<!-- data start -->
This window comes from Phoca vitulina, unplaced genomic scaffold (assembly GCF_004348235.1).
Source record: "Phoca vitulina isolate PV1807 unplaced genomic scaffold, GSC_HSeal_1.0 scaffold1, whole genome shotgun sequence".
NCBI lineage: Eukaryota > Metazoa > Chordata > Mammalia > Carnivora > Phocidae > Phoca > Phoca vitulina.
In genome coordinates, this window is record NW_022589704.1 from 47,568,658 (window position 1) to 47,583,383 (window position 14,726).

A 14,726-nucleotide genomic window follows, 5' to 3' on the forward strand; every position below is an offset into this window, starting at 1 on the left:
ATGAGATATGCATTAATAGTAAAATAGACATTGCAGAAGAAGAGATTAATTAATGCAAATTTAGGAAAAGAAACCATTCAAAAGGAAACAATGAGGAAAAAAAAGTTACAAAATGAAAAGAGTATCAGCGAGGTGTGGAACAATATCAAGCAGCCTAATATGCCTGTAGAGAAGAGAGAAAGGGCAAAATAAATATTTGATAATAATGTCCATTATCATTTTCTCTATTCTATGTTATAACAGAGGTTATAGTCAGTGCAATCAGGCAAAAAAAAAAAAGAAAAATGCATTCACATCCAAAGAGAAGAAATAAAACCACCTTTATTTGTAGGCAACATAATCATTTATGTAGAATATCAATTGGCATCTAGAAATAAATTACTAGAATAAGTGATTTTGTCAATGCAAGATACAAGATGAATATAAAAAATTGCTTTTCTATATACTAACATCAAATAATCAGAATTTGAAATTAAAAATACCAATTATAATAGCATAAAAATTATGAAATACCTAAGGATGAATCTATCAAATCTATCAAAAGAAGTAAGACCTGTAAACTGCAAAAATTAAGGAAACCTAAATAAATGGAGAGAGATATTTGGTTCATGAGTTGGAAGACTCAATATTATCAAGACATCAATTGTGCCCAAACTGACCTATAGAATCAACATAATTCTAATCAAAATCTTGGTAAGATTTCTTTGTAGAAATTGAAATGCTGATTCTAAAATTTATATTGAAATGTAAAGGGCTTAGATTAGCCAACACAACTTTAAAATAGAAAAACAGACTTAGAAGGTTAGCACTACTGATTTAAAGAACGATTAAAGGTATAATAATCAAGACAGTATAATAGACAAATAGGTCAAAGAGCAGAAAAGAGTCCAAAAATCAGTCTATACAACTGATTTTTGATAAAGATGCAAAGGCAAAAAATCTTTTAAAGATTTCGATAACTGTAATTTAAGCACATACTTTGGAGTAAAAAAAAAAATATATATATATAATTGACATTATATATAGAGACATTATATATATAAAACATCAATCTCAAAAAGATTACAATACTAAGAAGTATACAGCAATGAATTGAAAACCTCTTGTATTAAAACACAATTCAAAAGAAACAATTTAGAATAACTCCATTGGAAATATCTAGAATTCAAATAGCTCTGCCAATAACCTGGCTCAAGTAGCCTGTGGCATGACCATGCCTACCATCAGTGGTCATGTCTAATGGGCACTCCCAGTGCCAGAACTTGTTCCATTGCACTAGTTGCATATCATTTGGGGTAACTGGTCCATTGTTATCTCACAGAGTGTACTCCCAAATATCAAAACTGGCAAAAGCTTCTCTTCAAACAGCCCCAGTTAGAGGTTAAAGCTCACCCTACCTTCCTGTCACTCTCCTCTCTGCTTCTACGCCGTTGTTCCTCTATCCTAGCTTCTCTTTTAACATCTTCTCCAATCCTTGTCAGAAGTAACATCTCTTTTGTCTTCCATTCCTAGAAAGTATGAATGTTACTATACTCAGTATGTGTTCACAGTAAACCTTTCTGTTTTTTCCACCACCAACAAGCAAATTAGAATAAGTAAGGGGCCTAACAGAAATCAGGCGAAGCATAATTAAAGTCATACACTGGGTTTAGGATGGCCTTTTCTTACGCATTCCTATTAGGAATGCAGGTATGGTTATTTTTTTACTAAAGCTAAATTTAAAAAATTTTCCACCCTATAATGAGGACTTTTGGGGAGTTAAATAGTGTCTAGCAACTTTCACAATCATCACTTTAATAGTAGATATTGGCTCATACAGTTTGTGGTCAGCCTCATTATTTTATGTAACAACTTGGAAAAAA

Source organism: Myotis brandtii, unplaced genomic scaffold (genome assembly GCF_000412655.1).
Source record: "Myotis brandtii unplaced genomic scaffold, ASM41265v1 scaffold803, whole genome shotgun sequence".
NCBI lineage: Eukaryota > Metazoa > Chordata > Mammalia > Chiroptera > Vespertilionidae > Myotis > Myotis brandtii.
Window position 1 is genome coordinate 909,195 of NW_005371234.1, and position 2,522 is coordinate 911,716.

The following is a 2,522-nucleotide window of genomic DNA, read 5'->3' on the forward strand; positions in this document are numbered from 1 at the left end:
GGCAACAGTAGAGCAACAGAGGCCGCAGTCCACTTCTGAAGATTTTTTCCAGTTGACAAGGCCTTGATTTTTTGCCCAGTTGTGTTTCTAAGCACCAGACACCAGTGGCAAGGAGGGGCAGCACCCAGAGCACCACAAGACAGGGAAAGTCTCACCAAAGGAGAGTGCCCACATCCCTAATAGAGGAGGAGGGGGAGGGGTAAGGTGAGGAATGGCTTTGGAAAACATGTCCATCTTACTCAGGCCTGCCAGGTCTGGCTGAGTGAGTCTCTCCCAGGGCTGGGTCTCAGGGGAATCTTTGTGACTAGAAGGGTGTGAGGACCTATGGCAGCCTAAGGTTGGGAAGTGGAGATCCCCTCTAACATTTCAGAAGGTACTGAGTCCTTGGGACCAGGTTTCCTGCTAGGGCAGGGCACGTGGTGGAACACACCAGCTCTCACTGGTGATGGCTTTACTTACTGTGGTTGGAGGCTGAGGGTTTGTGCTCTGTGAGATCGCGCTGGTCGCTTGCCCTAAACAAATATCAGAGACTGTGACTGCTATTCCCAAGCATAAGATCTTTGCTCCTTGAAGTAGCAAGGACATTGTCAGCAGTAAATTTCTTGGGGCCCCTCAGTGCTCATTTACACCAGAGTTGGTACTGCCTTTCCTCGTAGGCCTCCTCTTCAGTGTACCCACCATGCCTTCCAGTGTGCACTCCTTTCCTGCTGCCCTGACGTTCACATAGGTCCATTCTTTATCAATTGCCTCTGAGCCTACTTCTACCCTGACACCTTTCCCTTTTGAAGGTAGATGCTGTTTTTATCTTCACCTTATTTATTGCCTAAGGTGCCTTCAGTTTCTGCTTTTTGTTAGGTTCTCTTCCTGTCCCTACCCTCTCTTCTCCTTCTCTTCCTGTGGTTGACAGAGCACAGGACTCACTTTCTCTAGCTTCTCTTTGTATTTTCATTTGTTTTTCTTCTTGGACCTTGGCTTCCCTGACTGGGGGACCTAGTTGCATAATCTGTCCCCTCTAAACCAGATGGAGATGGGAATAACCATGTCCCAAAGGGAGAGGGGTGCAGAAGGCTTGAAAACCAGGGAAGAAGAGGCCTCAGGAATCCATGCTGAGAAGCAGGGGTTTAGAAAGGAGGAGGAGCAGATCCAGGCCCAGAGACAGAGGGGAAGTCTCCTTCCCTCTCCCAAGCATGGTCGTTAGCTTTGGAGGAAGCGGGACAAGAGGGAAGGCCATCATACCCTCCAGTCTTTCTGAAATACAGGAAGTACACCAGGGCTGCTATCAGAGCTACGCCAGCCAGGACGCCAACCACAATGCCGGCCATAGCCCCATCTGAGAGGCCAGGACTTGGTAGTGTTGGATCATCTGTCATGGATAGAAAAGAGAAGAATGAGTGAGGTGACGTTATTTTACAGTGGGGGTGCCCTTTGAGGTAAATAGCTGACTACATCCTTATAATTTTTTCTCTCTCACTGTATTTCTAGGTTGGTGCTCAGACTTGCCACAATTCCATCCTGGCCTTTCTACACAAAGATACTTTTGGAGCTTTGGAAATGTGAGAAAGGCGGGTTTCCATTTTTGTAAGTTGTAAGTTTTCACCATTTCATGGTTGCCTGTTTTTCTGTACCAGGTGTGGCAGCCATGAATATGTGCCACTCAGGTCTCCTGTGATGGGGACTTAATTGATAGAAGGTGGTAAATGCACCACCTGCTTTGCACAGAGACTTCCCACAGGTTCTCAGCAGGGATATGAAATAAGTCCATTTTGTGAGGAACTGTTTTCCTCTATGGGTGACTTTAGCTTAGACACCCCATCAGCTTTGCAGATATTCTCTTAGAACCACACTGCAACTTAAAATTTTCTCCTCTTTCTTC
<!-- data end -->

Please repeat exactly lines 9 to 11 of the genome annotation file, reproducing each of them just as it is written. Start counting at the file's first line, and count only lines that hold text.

NCBI lineage: Eukaryota > Metazoa > Chordata > Mammalia > Chiroptera > Vespertilionidae > Myotis > Myotis brandtii.
Window position 1 is genome coordinate 909,195 of NW_005371234.1, and position 2,522 is coordinate 911,716.

The following is a 2,522-nucleotide window of genomic DNA, read 5'->3' on the forward strand; positions in this document are numbered from 1 at the left end: